Number 126 (Story #1), April 28, 1993 by Phillip F. Schewe and Ben Stein|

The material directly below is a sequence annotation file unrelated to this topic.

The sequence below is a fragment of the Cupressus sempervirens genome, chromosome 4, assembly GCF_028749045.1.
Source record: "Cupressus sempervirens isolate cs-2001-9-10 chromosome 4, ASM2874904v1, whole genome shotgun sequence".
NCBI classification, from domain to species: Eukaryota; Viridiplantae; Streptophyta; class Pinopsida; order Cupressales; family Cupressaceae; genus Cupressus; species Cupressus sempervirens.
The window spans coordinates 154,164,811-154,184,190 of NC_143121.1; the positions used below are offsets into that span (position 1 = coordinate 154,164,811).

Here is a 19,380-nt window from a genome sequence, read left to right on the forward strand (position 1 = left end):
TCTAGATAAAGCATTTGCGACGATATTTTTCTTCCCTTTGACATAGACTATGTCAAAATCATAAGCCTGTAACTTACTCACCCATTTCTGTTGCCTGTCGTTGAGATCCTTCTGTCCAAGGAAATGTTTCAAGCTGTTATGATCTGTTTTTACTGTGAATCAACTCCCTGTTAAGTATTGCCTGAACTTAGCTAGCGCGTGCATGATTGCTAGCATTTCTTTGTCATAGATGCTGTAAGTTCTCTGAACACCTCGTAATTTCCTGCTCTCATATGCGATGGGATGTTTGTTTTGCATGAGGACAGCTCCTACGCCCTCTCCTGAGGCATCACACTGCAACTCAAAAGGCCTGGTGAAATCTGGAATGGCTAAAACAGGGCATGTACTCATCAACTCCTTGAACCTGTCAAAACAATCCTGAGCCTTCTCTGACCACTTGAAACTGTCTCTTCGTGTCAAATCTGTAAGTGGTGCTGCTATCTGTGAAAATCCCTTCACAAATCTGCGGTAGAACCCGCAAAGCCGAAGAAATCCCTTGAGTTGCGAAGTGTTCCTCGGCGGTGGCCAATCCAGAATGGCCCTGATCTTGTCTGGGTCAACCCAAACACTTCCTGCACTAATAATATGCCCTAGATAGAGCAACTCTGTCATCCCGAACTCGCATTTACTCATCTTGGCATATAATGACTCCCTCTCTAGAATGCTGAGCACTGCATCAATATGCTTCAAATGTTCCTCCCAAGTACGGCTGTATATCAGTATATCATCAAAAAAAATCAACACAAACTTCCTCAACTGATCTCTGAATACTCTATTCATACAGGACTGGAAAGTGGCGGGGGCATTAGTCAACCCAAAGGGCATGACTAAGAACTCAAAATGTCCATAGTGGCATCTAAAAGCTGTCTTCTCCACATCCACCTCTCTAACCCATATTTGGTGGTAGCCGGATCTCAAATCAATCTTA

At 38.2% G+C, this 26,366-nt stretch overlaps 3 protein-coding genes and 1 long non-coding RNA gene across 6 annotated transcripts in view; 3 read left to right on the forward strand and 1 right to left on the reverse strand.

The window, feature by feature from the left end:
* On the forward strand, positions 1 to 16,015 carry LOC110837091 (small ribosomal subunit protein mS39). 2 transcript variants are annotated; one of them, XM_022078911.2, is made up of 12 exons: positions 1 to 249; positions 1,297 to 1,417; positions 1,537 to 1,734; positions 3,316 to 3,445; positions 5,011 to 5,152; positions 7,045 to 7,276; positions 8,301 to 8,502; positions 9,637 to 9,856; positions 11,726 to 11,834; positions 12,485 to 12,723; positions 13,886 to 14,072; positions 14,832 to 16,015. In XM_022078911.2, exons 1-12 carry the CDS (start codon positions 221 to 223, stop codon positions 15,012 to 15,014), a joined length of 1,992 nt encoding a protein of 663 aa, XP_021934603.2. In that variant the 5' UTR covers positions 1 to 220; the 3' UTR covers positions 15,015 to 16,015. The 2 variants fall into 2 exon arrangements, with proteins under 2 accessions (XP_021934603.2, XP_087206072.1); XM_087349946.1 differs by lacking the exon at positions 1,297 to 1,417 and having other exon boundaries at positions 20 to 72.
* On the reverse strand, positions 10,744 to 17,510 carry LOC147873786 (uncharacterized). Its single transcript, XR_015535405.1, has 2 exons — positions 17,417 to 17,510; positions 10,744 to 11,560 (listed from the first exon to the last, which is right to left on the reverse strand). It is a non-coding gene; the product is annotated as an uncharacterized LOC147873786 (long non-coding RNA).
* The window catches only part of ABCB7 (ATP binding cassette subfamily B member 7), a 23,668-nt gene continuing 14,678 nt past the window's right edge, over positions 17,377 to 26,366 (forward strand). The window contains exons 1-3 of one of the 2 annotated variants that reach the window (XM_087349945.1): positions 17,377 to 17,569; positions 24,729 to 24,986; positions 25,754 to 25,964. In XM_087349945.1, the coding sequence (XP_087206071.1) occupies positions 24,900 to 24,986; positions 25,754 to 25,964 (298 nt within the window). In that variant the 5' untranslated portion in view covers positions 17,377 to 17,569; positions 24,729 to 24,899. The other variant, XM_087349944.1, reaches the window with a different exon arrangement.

A NEW VERSION OF YOUNG'S INTERFERENCE EXPERIMENT , using not a pair of slits in a screen but instead a pair of mercury ions in an atom trap to scatter light waves and produce interference fringes, has been performed by a group at NIST in Boulder, Colorado. The researchers used a single laser beam both to cool (to mK temperatures) the ions, which are held in the inhomogeneous electric fields of a Paul trap, and to serve as a light source for producing interference effects. Stable fringe patterns were produced for several relative spacings (typically a few microns) for the ions. The fringe pattern, in turn, may be used as a diagnostic for measuring the temperature or spacing of ions in various trap experiments. (Phys. Rev. Lett., 19 April 1993; contact Ulli Eichmann of NIST at 303-497-7374).